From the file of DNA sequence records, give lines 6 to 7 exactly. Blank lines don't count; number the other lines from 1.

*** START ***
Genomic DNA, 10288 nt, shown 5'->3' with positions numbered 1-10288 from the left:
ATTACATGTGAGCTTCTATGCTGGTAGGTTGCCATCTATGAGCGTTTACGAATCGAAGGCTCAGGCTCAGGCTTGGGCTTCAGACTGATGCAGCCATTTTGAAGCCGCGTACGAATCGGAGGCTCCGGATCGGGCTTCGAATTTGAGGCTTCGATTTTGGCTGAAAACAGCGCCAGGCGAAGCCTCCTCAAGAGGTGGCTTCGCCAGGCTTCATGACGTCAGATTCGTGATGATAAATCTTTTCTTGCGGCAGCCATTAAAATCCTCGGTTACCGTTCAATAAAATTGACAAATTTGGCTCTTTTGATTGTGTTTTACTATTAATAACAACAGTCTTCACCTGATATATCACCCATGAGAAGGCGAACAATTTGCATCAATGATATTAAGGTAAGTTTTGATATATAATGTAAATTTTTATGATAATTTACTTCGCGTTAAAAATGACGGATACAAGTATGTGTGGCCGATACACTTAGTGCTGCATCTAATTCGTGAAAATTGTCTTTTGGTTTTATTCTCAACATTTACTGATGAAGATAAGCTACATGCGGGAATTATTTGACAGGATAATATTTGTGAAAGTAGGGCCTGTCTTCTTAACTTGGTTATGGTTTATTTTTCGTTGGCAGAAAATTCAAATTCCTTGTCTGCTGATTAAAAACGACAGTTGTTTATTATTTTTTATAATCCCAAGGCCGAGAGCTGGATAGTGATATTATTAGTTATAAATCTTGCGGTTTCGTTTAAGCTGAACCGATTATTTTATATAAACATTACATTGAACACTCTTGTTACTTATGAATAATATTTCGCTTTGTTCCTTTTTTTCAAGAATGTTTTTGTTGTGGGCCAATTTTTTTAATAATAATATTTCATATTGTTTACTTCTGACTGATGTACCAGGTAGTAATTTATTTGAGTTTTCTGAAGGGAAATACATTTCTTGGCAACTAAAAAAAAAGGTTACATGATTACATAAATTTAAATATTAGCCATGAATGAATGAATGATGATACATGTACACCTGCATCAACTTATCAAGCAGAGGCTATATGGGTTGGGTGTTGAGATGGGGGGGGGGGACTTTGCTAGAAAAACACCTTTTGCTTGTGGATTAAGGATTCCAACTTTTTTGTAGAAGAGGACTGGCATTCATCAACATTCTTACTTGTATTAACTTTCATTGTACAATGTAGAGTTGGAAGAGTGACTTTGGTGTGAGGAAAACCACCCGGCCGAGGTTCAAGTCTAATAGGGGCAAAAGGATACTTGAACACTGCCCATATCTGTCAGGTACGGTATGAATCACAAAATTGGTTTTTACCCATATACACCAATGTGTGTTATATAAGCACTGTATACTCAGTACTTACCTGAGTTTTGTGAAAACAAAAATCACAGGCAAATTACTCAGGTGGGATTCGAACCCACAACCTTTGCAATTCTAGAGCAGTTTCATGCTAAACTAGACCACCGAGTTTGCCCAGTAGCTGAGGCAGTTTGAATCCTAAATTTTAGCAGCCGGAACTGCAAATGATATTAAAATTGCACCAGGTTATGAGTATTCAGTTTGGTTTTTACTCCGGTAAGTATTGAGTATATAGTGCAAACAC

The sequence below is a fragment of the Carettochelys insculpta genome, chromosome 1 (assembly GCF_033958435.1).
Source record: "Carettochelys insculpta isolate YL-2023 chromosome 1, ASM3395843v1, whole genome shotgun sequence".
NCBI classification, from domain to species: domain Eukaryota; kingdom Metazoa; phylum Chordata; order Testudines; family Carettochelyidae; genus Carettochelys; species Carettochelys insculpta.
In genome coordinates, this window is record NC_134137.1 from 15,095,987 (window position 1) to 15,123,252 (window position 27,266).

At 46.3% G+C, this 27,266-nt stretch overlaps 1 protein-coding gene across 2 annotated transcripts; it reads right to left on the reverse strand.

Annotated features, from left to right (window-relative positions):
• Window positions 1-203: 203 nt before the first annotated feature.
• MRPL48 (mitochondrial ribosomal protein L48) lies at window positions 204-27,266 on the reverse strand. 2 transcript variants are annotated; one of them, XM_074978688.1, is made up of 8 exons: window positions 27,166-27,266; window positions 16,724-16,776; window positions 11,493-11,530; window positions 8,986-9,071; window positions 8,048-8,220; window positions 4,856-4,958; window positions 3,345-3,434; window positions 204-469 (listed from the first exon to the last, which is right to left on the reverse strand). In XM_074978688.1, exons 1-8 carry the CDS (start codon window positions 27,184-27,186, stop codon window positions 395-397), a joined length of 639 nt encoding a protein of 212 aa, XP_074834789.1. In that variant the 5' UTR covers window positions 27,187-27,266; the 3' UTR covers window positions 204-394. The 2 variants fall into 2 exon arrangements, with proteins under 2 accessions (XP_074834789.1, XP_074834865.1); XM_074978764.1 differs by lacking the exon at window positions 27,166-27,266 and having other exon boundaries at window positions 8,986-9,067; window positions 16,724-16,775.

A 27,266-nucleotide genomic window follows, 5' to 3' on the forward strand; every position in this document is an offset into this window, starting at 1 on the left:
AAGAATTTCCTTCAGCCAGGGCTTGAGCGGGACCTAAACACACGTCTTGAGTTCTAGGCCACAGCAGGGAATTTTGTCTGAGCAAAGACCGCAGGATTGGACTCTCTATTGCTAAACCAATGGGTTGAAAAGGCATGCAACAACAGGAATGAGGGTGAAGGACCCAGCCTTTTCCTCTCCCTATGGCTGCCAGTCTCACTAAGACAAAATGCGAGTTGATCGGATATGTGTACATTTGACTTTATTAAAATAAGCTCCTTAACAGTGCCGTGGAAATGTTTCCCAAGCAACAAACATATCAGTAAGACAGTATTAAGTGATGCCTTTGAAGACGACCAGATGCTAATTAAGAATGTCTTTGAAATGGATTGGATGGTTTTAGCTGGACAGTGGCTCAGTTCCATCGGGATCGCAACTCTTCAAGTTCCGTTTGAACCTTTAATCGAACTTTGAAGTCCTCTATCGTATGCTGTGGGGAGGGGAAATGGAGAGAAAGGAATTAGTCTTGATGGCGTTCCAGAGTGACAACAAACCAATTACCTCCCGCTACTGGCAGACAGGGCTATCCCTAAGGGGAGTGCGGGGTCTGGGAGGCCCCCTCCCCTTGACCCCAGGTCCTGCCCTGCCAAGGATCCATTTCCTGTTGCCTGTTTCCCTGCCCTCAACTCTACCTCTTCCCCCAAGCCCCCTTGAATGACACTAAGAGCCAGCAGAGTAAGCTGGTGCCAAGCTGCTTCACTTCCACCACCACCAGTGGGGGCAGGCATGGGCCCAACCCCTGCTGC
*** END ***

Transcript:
In genome coordinates, this window is record NC_134137.1 from 15,095,987 (window position 1) to 15,123,252 (window position 27,266).

At 46.3% G+C, this 27,266-nt stretch overlaps 1 protein-coding gene across 2 annotated transcripts; it reads right to left on the reverse strand.